McGirt’s somewhat up-and-down career, at least of late, found him losing for the first time on April 11 to a fighter he had out on his feet, Carlos "Baby Sugar" DeLeon (20-2-2, 12 KOs), rebounding from that with an impressive performance on ESPN to defeat former IBO and WBU middleweight champion Raymond "Hallelujah" Joval (37-4, 16 KOs) by 10-round decision last July, which moved McGirt up as high as No. 8 in The Ring’s ratings, but then fighting a disappointing 10-round draw with Marcus Upshaw (8-3) in his last fight this past November.
"I need to stop taking people lightly," McGirt admitted. "This isn’t a joke; boxing is a serious sport. I looked past him (Upshaw) to an HBO fight in January (since scrapped). He trained for 5-6 weeks and really came to fight. I take my hat off to him. I had to lose some weight at the end that I shouldn’t have had to worry about and I paid the consequences. I am now working hard to take control of myself, mentally. Guys are coming to beat me and my father (former 2-time world champion and James’ trainer, "Buddy" McGirt). They bring their ‘A’ game. I hurt him (Upshaw) in the first round and then waited around too long, loading up for a one-punch knockout. If the fight’s easy, I get lackadaisical and go into a slump for a few rounds. Before I know it, I’m behind, and then I need to come on. I had a bad day, got a draw, and now there’s nothing to do now but learn from it and move on. I want to fight the top middleweights but, mentally, I have to be in control. It’s not like in basketball when you’re in a zone and you feel nobody can stop you. You can’t do that in boxing because punches are being thrown at your head."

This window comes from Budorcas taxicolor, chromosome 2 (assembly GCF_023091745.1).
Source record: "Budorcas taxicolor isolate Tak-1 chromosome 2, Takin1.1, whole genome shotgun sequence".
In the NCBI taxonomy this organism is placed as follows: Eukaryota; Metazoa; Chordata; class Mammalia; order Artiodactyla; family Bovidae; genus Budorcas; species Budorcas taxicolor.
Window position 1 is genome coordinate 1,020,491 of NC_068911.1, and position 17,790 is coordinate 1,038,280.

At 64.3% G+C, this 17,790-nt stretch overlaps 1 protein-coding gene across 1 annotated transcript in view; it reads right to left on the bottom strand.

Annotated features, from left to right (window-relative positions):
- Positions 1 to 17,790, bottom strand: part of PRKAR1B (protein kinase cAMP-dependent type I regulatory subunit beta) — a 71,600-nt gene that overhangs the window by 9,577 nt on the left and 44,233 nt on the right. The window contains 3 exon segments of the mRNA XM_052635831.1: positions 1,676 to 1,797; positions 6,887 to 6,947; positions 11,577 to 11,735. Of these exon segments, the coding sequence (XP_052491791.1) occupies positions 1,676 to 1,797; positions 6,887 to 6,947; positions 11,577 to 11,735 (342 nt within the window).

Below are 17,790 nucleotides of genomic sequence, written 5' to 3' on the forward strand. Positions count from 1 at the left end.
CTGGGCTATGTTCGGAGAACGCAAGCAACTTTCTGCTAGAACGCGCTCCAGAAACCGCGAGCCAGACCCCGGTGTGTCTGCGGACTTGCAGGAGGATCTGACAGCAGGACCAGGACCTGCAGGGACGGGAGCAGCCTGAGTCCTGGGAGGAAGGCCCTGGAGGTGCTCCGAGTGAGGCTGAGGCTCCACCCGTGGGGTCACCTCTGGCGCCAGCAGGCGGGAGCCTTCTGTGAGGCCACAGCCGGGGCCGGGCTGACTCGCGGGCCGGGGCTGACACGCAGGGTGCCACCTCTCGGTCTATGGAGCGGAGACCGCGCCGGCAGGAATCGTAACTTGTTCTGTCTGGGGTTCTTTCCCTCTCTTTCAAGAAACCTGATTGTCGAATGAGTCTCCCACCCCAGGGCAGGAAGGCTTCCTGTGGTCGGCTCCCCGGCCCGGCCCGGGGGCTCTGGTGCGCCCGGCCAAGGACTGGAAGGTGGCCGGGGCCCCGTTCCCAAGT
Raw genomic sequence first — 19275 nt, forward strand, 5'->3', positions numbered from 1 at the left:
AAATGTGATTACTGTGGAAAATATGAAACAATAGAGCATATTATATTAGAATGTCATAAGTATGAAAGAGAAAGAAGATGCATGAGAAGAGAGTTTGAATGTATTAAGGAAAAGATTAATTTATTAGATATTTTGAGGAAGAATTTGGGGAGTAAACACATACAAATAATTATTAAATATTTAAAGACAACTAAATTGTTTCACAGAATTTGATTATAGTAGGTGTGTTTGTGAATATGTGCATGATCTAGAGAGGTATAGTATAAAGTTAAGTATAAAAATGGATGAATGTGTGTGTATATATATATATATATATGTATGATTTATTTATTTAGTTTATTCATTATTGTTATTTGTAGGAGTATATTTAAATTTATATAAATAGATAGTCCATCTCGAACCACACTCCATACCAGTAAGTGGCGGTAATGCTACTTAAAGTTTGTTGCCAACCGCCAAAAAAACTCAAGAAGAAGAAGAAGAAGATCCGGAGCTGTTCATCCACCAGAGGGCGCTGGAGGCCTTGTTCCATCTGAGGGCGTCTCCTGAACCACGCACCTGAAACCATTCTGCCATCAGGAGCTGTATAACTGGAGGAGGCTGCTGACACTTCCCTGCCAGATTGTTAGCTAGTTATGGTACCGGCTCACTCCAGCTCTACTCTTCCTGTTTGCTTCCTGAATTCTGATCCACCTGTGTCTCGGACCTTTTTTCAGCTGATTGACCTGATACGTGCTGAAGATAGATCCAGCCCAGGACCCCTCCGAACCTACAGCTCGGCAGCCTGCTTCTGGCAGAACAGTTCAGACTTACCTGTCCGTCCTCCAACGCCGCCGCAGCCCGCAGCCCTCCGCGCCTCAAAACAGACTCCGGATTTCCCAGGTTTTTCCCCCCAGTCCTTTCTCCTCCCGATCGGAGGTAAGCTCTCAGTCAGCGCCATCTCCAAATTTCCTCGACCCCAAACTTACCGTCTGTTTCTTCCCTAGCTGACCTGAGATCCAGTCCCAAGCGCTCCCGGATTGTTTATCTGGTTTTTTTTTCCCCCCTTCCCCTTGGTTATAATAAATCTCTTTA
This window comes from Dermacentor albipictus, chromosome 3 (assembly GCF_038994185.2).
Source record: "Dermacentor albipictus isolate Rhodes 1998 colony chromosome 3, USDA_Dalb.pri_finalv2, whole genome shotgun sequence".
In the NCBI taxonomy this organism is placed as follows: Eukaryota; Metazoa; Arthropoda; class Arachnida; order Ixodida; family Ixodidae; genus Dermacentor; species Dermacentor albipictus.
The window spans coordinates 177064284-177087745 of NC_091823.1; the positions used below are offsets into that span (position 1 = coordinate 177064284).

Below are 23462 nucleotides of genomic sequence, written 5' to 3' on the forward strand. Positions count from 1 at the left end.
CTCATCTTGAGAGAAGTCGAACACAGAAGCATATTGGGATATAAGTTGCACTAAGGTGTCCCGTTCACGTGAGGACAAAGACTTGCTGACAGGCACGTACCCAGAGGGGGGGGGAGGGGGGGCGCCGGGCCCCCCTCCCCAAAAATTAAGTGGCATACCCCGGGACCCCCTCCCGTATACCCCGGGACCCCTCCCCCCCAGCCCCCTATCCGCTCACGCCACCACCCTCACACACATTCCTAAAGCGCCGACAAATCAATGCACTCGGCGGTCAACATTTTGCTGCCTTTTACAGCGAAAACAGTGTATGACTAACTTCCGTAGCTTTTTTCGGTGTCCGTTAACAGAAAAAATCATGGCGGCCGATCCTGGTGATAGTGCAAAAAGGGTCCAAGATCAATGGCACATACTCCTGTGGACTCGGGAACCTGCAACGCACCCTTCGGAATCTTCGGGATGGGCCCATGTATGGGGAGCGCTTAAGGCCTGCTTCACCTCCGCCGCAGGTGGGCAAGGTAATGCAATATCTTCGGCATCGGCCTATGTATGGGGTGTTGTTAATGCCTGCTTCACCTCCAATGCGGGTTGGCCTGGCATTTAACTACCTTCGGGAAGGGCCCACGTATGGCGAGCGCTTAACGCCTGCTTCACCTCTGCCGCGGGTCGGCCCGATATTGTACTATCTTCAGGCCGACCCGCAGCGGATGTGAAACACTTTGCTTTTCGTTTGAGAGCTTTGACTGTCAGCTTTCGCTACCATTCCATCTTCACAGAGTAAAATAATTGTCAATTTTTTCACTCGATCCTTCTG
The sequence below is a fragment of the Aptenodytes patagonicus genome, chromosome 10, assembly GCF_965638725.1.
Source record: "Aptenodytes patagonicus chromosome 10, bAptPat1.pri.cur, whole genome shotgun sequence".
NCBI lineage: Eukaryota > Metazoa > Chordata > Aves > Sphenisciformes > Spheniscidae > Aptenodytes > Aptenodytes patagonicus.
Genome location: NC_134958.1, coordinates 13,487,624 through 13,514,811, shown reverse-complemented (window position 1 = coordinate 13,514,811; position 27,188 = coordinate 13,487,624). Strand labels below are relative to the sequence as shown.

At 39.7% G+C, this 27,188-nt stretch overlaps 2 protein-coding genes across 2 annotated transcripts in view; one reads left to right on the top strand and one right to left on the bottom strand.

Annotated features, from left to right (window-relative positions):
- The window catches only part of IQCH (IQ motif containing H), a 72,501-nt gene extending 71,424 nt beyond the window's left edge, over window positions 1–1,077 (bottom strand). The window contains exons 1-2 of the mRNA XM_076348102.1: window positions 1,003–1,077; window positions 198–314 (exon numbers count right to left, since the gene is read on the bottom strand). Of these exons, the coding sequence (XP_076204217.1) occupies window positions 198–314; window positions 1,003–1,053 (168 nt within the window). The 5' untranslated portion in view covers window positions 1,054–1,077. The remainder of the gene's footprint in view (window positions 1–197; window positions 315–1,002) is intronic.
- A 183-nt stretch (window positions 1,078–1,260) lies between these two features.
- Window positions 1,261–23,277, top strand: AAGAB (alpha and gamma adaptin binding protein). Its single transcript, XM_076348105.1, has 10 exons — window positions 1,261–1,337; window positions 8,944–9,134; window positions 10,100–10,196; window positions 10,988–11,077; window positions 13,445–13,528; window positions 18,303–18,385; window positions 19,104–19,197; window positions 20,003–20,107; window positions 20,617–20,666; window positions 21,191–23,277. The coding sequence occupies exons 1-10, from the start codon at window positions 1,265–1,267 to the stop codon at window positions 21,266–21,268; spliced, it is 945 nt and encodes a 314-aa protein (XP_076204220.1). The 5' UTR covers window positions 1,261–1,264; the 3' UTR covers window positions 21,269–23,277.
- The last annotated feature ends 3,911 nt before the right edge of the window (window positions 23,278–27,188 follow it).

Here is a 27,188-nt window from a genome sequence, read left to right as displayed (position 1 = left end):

— James McGirt, Jr., in a press release. That's some humble, honest stuff.